So there we had it in rather less than 500 words: digital bad; old-fashioned film-making good. If charging around like a headless chicken trying to direct a crowd scene involving 3,000 extras was good enough for D. W. Griffith and Dahling Dickie Attenborough, it should be good enough for everyone. Then, belatedly, I caught the DVD of 28 Days Later. And soon after I saw Eternal Sunshine Of The Spotless Mind (below). 28 Days Later is no milestone in cinematic history: it is simply a reasonably watchable, reasonably effective, low-budget British horror movie. It was, however, shot entirely on digital stock - the first British feature film to have done so and secure a full theatrical release. As part of the DVD extras, director Danny Boyle explained why he had taken this shooting decision: essentially, it boiled down to the fact that it was cheaper to chuck a digital camcorder off a bridge (thereby writing it off) to gain a shot than it was to do the same with a traditional film camera. Try as you might you can't argue with logic like that because, frankly, anything that reduces the average cost of film-making without compromising quality in an era when the average studio movie routinely costs more to make and market than hospitals cost to build has got to be A Good Thing.

Meanwhile, Eternal Sunshine Of The Spotless Mind, my favourite movie of 2004 at the time of writing, although the Bridget Jones sequel could still easily steal that crown, [how much had you had to drink when you wrote this? - Ed] continues the Jonze/Kaufman stable's tradition of making movies that could not technically have been made a decade ago.

Where Christopher Nolan could only shift time in his nevertheless brilliant Memento by fading to and from black, subsequent advances in computer-based technology permit Kaufman in Eternal Sunshine to shift time realistically, to confront the audience's awareness of reality and fantasy, within a single shot. One wonders what hallucinogenics David Lynch could create with CGI if he were to channel the technology's capabilities.

For the first time (at least consciously) I have enjoyed movies in which digital technology, a decade after it came into vogue, played an integral part in the creative process.

I still remain extremely sceptical that digital effects should, or can, alone lead a movie - both 28 Days Later (left) and Eternal Sunshine revolve, chiefly, around good, solid stories, scripts and acting: the digital effects are a consequence of those stories, not the pivot around which they revolve - but I am less minded now than I was six months ago to dismiss the technology out-of-hand, as nothing more than a gimmick that has at best limited potential.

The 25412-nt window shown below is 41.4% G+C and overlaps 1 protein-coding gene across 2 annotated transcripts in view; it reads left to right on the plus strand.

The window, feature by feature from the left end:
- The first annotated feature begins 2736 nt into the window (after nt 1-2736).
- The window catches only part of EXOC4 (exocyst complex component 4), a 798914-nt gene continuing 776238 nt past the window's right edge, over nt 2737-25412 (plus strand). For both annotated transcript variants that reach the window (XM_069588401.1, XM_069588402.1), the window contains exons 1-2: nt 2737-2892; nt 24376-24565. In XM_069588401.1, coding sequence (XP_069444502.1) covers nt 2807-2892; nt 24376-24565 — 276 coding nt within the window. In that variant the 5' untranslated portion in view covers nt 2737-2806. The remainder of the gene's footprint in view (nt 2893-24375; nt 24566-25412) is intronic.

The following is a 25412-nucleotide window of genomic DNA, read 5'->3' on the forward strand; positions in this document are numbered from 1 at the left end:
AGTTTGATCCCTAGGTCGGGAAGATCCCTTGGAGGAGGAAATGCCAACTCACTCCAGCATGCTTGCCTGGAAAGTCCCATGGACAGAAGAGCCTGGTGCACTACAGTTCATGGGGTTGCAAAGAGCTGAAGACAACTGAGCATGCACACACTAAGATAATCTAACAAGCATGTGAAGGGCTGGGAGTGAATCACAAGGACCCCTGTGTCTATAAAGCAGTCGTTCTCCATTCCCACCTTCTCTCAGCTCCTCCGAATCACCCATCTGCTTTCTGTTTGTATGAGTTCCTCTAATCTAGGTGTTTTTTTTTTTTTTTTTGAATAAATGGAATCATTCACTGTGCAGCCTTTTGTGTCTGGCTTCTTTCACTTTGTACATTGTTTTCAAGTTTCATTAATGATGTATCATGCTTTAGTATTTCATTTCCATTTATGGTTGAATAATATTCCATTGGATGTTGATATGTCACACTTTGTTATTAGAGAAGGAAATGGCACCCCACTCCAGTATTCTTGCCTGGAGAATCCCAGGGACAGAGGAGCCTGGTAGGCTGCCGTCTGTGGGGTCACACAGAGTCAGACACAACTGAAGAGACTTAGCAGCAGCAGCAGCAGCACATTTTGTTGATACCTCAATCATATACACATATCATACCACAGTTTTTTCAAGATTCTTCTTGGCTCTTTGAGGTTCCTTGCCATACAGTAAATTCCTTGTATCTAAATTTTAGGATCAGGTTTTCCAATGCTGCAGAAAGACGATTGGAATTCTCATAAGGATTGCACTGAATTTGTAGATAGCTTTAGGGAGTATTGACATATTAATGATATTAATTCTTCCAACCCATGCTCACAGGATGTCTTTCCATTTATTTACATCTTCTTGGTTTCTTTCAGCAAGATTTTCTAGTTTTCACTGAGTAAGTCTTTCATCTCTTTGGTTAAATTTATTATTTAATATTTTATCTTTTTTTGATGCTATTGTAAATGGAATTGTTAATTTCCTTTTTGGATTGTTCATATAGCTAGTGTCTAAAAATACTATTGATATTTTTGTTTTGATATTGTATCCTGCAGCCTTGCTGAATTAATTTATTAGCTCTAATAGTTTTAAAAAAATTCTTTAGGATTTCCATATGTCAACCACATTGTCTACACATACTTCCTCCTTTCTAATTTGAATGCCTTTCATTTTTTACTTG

There have always been and will always be pure animations - and for that reason I was always less offended by Toy Story than Troy - but CGI will not truly come of age until its use in the making of movies no longer causes the audiences' jaws to drop in astonishment at mere special effects and instead challenges the audiences' perceptions of time, location and reality within films grounded in the traditional arts of writing and acting. For the foreseeable future, blockbuster summer releases will doubtless continue to seek to wow audiences with nothing more than computer animated effects and Kirsten Dunst's moistened embonpoint. But my hope for CGI now lies in the gradual embracing of computerised technology by the raft of intelligent, imaginative, independently-minded directors operating within and outside Hollywood as a means of adding something genuinely special to their finished work.

©Jonathan Westwood 2004


Eternal Sunshine of the Spotless Mind   2004  108 minutes  Director Michel Gondry  Writer Charles Kaufman & Peter Bismuth   Actors Jim Carrey Kate Winslet  Kirsten Dunst  Tom Wilkinson  Mark Ruffalo  Elijah Wood  Photography Elle Kuras  Score Jon Brion  

Pictures courtesy of ©20th Century Fox, ©New Line Cinema, ©American Zoetrope, ©Focus Features and ©Fox Searchlight